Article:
Key audit matters and their implications for the audit environment
by Vida Botes, Mary Low, Aleena Sutton
Abstract: This paper sets out to investigate how the new auditing standard ISA 701: key audit matters addresses issues historically presented by audit reports. The extensive literature around audit reporting highlights that past reforms resulted in a lack of success and the continued existence of the audit expectation gap. Increased auditor liability is one of the major concerns raised by practitioners with the new standard expanding the audit report to include key audit matters. Through a qualitative content analysis examination of the most recent audit reports of the top 100 listed companies on the NZX, ASX and FTSE, key audit matters were identified. The results of the study found that goodwill and intangibles, revenue recognition and taxation were the most common key audit matters. Overall, the results of these findings suggest that these key audit matters may go a long way to addressing the audit expectation gap and issues presented by audit reports.
Keywords: audit expectation gap; auditing standard; key audit matters; KAMs; audit reports.
Audit professional scepticism and the classics: does pyrrhonism serve the practitioner?
by Karen A. Van Peursem
Abstract: This analysis draws on an ancient philosophy to offer how audit regulatory discourse and judicial interpretation come to represent, or fail to represent, the mindset of the philosophical skeptic. Ancient teachings of Pyrrho of Elis, Sextus Empiricus and their modernist peers are brought to bear on concepts formed around what it means to be a skeptic. International auditing standards, ethical codes, personal interviews and a lengthy New Zealand legal judgement reveal professional understandings. Professional discourses are found to be a reductionist form of the skeptical mindset whereby philosophical intent gives way to narrowly-defined and risk-directed interpretations. There is an economy to the professional-sceptic recognising an end-point to enquiry and a less reflexive form of critique. Conclusions reached thus question the authenticity and depth of professional interpretations. Implications for practice offer that a greater commitment to a free-form improvisational enquiry with less dogma-inspiring structures would more closely represent the sceptical pursuit.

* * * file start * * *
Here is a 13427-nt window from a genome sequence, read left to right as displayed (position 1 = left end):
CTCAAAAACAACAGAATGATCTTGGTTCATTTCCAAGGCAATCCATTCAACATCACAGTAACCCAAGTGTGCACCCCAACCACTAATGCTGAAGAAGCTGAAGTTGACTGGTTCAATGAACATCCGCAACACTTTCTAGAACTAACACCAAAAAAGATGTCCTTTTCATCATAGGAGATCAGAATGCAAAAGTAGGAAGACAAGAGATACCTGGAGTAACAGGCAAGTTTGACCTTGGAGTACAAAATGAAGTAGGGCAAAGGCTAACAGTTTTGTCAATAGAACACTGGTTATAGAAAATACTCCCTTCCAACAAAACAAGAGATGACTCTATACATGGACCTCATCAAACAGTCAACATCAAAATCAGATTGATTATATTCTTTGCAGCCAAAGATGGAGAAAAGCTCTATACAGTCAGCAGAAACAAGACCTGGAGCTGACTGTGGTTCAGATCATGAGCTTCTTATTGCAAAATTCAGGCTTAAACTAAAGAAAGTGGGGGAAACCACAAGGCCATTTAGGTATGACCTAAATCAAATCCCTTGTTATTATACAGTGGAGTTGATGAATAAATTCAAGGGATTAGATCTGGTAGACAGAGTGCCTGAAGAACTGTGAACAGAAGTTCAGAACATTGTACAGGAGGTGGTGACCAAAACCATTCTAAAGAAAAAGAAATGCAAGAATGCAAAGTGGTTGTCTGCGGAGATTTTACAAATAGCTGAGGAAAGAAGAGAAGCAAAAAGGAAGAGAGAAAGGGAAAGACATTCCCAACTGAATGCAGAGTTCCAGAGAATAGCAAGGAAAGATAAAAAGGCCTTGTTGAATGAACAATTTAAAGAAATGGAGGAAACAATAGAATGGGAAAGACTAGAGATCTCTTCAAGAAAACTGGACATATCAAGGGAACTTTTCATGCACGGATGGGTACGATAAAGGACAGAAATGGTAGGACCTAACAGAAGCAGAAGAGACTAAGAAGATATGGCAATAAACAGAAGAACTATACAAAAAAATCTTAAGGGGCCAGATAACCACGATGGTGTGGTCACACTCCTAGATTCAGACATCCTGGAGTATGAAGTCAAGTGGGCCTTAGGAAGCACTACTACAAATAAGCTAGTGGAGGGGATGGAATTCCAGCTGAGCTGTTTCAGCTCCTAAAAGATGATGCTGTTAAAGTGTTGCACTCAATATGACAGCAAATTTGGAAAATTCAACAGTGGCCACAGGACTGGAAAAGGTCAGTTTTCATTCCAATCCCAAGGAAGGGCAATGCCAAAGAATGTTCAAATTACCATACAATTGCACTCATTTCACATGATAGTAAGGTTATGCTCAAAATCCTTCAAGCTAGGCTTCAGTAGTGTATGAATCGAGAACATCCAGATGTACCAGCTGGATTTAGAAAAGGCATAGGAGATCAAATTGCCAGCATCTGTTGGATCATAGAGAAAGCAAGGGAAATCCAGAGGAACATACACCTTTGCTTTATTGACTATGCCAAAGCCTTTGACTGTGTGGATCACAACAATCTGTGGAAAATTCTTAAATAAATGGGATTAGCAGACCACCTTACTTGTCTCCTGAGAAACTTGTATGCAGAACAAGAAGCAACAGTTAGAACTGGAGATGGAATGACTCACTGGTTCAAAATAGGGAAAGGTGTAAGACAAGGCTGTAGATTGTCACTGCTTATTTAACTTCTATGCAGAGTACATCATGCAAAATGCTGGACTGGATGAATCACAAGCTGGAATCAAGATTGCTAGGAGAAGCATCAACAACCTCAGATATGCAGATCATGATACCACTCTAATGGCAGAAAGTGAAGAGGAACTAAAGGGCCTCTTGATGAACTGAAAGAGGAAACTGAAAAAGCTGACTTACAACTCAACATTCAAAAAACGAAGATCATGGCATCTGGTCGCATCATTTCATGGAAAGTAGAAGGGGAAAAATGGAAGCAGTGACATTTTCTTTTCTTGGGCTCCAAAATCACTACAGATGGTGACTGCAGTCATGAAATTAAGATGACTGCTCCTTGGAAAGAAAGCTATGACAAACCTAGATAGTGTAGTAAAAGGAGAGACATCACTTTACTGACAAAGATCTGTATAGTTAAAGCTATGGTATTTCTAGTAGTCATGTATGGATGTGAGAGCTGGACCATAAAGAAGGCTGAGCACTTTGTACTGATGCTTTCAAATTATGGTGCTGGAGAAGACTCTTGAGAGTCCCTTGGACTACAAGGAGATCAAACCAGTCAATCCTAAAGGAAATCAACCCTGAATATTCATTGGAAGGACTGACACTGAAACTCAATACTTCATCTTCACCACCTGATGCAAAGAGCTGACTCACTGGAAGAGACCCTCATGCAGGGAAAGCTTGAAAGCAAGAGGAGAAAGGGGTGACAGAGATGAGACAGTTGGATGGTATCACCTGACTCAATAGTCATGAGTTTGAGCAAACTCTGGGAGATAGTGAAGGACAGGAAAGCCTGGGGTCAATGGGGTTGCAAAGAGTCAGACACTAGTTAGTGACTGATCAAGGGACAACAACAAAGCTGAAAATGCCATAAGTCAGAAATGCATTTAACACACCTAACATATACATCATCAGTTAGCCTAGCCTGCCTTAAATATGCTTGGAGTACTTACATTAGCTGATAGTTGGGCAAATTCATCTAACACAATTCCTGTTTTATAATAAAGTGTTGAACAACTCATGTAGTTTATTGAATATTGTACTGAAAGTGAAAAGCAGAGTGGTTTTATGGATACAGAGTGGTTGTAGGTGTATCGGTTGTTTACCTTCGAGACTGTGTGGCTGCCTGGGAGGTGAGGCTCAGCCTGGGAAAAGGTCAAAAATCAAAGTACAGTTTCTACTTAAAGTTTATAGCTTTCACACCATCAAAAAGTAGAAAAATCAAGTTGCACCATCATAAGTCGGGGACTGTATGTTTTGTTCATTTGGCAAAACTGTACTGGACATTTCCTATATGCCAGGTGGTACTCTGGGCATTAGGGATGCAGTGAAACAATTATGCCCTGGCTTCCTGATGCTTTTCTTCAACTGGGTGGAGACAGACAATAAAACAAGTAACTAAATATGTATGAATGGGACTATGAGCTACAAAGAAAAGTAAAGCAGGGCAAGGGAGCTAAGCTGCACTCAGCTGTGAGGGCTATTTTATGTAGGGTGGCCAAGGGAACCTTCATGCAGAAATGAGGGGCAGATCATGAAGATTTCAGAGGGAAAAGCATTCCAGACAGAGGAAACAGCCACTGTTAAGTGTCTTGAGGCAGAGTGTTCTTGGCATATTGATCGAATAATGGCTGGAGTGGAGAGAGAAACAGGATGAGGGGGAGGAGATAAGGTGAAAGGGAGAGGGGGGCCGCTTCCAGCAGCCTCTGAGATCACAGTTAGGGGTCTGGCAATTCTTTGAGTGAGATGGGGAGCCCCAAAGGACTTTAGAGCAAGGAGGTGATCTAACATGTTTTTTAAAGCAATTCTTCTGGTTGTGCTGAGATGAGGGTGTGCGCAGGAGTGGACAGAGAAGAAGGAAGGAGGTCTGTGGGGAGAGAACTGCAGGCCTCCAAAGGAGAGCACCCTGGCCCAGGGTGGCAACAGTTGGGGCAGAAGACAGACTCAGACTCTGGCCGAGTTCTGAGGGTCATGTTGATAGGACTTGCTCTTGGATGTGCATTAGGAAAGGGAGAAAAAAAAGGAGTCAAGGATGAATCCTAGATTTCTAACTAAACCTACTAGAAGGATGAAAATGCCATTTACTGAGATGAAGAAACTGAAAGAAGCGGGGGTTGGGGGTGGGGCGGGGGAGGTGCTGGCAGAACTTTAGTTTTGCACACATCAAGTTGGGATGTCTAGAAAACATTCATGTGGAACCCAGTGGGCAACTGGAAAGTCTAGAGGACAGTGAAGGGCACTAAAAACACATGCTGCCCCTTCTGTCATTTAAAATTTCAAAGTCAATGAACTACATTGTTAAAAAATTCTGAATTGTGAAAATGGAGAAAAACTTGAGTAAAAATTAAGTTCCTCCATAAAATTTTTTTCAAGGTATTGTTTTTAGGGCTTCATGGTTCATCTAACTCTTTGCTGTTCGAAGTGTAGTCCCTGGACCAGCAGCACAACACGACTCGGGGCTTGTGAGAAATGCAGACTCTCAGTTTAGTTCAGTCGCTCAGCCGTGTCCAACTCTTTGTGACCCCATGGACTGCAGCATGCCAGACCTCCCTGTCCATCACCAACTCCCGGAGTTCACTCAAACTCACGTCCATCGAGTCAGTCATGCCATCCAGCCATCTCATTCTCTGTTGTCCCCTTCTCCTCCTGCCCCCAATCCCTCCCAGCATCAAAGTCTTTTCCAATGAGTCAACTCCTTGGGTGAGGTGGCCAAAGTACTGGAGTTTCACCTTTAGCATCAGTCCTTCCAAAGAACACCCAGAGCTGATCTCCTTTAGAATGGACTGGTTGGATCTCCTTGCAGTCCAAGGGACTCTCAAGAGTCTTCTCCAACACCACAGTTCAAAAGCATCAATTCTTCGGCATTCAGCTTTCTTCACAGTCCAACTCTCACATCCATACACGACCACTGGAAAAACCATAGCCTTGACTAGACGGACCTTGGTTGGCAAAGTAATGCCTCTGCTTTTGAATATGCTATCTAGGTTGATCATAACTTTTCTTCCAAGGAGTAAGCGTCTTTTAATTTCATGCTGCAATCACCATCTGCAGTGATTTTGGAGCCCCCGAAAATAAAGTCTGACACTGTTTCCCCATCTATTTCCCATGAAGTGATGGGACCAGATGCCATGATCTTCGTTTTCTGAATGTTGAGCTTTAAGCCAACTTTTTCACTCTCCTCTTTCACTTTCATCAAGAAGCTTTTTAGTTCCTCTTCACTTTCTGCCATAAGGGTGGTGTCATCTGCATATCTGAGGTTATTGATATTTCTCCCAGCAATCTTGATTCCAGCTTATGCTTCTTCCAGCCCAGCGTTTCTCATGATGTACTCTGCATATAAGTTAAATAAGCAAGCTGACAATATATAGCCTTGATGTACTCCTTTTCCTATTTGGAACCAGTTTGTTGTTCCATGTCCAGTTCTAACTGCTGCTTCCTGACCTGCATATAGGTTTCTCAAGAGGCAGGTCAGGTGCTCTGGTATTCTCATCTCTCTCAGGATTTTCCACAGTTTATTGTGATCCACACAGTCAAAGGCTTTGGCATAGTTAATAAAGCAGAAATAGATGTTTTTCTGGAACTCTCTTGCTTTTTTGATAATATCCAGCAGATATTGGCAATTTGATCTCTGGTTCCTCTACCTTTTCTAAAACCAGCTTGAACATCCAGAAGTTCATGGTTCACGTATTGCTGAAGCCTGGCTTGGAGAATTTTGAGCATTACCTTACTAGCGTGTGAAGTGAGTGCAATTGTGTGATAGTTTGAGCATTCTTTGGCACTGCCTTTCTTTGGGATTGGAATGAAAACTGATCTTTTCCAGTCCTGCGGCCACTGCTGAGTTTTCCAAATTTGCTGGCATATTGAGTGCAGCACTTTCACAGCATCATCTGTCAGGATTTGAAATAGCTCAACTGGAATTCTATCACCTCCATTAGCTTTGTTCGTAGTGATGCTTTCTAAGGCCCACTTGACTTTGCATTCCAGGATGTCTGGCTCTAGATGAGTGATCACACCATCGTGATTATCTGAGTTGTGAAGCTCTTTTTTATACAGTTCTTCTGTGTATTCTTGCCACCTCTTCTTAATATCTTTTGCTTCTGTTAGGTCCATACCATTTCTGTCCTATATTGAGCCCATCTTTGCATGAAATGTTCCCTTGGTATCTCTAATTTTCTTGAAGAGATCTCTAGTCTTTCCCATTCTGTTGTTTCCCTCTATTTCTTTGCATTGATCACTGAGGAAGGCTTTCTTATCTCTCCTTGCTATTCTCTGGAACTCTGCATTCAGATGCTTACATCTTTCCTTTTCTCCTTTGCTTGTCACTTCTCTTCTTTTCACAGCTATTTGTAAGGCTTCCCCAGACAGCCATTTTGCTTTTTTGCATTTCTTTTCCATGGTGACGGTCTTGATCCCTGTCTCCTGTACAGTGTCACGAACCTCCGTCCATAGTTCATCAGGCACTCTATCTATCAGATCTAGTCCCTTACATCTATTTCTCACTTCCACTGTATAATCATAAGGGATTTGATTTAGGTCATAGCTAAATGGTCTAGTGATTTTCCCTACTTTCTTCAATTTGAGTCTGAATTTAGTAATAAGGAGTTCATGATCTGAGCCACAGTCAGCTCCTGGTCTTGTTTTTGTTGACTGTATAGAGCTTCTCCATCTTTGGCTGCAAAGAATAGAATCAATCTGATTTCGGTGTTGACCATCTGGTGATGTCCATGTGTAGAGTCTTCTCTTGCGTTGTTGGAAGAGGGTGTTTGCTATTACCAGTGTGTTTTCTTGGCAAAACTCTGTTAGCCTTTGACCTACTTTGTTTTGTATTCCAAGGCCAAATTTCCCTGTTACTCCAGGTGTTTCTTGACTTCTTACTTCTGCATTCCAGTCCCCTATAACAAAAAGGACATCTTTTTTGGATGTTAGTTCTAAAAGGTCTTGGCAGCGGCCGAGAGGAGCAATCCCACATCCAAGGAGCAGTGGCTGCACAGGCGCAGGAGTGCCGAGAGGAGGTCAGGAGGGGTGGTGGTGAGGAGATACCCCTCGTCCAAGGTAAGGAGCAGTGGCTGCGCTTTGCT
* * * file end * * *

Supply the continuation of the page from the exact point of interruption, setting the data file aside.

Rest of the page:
Keywords: professional skepticism; philosophy; audit practice; auditing standards; skepticism.
A structured approach to the governance of ethics using the five lines of assurance model
by Vida Botes, Umesh Sharma, Ronald Botes, Mandeep Singh
Abstract: Across the globe, the corporate world has once again been shaken by the Steinhoff Corporate Scandal, which affected millions of people as the Steinhoff Corporation operated in various countries, including Germany, the Netherlands, Australia, New Zealand, and South Africa. Once again, the media and the public questioned the absence of organisational ethics. The growth and influence of the multi-billion-dollar organisation has drawn increased media coverage and exposed the lack of business ethics within organisations. This paper reviews the key roles and responsibilities of specific stakeholders in relation to ethical conduct. It deliberates on a combined assurance effort and offers the structure for a comprehensive implementation of organisational ethics. The paper is a multi-disciplined literature study and argues that scant attention has been paid to the development of a framework to facilitate an ethical culture. The paper uses the five lines of assurance framework to illustrate the distinct roles of the various internal and external role players to provide a structured approach to the governance of ethics.